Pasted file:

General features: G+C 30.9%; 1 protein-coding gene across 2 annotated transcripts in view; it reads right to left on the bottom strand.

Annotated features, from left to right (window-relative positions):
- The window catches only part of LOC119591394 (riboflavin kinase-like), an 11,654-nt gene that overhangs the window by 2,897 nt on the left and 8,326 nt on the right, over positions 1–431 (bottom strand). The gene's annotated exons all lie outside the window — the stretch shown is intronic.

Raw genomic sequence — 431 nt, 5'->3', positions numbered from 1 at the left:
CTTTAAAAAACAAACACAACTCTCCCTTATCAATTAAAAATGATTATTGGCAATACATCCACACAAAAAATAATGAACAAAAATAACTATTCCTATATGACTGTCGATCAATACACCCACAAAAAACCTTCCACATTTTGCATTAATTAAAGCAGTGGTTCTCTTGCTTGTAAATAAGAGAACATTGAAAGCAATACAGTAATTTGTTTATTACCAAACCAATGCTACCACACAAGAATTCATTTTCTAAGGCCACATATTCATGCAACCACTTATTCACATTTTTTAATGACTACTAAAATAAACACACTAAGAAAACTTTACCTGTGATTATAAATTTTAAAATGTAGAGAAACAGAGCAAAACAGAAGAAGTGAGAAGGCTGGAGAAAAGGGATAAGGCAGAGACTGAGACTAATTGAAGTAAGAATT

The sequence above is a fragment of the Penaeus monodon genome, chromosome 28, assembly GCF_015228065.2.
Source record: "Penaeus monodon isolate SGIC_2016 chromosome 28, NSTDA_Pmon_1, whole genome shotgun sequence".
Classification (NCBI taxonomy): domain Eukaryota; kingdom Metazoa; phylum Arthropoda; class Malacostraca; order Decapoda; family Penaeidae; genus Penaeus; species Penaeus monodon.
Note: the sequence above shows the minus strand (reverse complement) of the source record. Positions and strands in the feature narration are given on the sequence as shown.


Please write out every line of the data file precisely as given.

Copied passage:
General features: G+C 30.9%; 1 protein-coding gene across 2 annotated transcripts in view; it reads right to left on the bottom strand.

Annotated features, from left to right (window-relative positions):
- The window catches only part of LOC119591394 (riboflavin kinase-like), an 11,654-nt gene that overhangs the window by 2,897 nt on the left and 8,326 nt on the right, over positions 1–431 (bottom strand). The gene's annotated exons all lie outside the window — the stretch shown is intronic.

Raw genomic sequence — 431 nt, 5'->3', positions numbered from 1 at the left:
CTTTAAAAAACAAACACAACTCTCCCTTATCAATTAAAAATGATTATTGGCAATACATCCACACAAAAAATAATGAACAAAAATAACTATTCCTATATGACTGTCGATCAATACACCCACAAAAAACCTTCCACATTTTGCATTAATTAAAGCAGTGGTTCTCTTGCTTGTAAATAAGAGAACATTGAAAGCAATACAGTAATTTGTTTATTACCAAACCAATGCTACCACACAAGAATTCATTTTCTAAGGCCACATATTCATGCAACCACTTATTCACATTTTTTAATGACTACTAAAATAAACACACTAAGAAAACTTTACCTGTGATTATAAATTTTAAAATGTAGAGAAACAGAGCAAAACAGAAGAAGTGAGAAGGCTGGAGAAAAGGGATAAGGCAGAGACTGAGACTAATTGAAGTAAGAATT

The sequence above is a fragment of the Penaeus monodon genome, chromosome 28, assembly GCF_015228065.2.
Source record: "Penaeus monodon isolate SGIC_2016 chromosome 28, NSTDA_Pmon_1, whole genome shotgun sequence".
Classification (NCBI taxonomy): domain Eukaryota; kingdom Metazoa; phylum Arthropoda; class Malacostraca; order Decapoda; family Penaeidae; genus Penaeus; species Penaeus monodon.
Note: the sequence above shows the minus strand (reverse complement) of the source record. Positions and strands in the feature narration are given on the sequence as shown.